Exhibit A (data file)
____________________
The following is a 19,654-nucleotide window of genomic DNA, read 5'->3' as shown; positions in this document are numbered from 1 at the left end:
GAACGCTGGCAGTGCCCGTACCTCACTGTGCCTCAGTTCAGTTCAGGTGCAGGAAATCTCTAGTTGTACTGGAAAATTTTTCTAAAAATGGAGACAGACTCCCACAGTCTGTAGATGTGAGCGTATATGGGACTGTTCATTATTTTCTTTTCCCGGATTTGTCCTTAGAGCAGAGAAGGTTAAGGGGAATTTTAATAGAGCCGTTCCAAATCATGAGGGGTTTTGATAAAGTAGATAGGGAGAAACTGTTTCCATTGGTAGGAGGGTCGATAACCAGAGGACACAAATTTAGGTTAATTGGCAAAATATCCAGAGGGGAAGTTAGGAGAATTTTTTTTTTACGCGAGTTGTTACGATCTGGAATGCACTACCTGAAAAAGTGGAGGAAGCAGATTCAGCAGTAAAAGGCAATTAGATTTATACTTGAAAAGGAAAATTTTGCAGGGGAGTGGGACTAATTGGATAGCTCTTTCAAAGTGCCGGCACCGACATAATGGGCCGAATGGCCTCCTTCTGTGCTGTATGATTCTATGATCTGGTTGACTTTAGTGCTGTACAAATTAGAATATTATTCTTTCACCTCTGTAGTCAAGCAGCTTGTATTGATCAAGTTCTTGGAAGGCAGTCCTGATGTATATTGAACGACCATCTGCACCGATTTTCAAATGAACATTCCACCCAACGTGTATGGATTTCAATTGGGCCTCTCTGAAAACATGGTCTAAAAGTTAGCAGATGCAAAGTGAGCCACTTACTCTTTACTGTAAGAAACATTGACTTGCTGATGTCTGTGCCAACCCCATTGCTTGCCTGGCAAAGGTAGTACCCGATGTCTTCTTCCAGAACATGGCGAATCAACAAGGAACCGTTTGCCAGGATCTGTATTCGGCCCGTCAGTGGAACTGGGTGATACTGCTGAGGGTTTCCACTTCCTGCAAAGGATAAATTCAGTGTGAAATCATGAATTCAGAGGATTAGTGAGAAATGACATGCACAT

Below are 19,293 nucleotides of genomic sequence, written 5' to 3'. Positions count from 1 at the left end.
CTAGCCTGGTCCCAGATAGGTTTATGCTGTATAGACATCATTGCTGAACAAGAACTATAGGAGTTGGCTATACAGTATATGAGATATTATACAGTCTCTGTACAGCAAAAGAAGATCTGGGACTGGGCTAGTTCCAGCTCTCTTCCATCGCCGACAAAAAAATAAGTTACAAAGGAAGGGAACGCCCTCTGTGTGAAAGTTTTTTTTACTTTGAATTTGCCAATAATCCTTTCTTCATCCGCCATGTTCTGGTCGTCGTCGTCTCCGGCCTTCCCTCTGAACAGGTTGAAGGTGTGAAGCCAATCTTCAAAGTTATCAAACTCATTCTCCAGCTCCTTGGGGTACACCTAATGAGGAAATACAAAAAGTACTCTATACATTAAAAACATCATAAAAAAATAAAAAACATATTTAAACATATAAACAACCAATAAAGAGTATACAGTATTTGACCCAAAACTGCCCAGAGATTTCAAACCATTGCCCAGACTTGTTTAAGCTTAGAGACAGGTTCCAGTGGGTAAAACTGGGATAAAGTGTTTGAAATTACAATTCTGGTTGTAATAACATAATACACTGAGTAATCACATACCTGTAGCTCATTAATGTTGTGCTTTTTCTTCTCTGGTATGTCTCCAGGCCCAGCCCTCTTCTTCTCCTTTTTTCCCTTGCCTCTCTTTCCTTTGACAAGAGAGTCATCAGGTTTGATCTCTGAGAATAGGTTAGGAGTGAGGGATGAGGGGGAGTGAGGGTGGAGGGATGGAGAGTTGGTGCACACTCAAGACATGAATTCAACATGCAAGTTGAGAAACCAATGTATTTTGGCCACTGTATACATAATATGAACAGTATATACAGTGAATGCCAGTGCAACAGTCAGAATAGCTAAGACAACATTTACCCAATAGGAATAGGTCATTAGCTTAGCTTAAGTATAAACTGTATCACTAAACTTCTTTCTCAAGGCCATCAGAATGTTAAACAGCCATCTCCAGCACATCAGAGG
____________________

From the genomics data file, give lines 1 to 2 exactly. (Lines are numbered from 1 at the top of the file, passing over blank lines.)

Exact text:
The following is a 19,654-nucleotide window of genomic DNA, read 5'->3' as shown; positions in this document are numbered from 1 at the left end:
GAACGCTGGCAGTGCCCGTACCTCACTGTGCCTCAGTTCAGTTCAGGTGCAGGAAATCTCTAGTTGTACTGGAAAATTTTTCTAAAAATGGAGACAGACTCCCACAGTCTGTAGATGTGAGCGTATATGGGACTGTTCATTATTTTCTTTTCCCGGATTTGTCCTTAGAGCAGAGAAGGTTAAGGGGAATTTTAATAGAGCCGTTCCAAATCATGAGGGGTTTTGATAAAGTAGATAGGGAGAAACTGTTTCCATTGGTAGGAGGGTCGATAACCAGAGGACACAAATTTAGGTTAATTGGCAAAATATCCAGAGGGGAAGTTAGGAGAATTTTTTTTTTACGCGAGTTGTTACGATCTGGAATGCACTACCTGAAAAAGTGGAGGAAGCAGATTCAGCAGTAAAAGGCAATTAGATTTATACTTGAAAAGGAAAATTTTGCAGGGGAGTGGGACTAATTGGATAGCTCTTTCAAAGTGCCGGCACCGACATAATGGGCCGAATGGCCTCCTTCTGTGCTGTATGATTCTATGATCTGGTTGACTTTAGTGCTGTACAAATTAGAATATTATTCTTTCACCTCTGTAGTCAAGCAGCTTGTATTGATCAAGTTCTTGGAAGGCAGTCCTGATGTATATTGAACGACCATCTGCACCGATTTTCAAATGAACATTCCACCCAACGTGTATGGATTTCAATTGGGCCTCTCTGAAAACATGGTCTAAAAGTTAGCAGATGCAAAGTGAGCCACTTACTCTTTACTGTAAGAAACATTGACTTGCTGATGTCTGTGCCAACCCCATTGCTTGCCTGGCAAAGGTAGTACCCGATGTCTTCTTCCAGAACATGGCGAATCAACAAGGAACCGTTTGCCAGGATCTGTATTCGGCCCGTCAGTGGAACTGGGTGATACTGCTGAGGGTTTCCACTTCCTGCAAAGGATAAATTCAGTGTGAAATCATGAATTCAGAGGATTAGTGAGAAATGACATGCACAT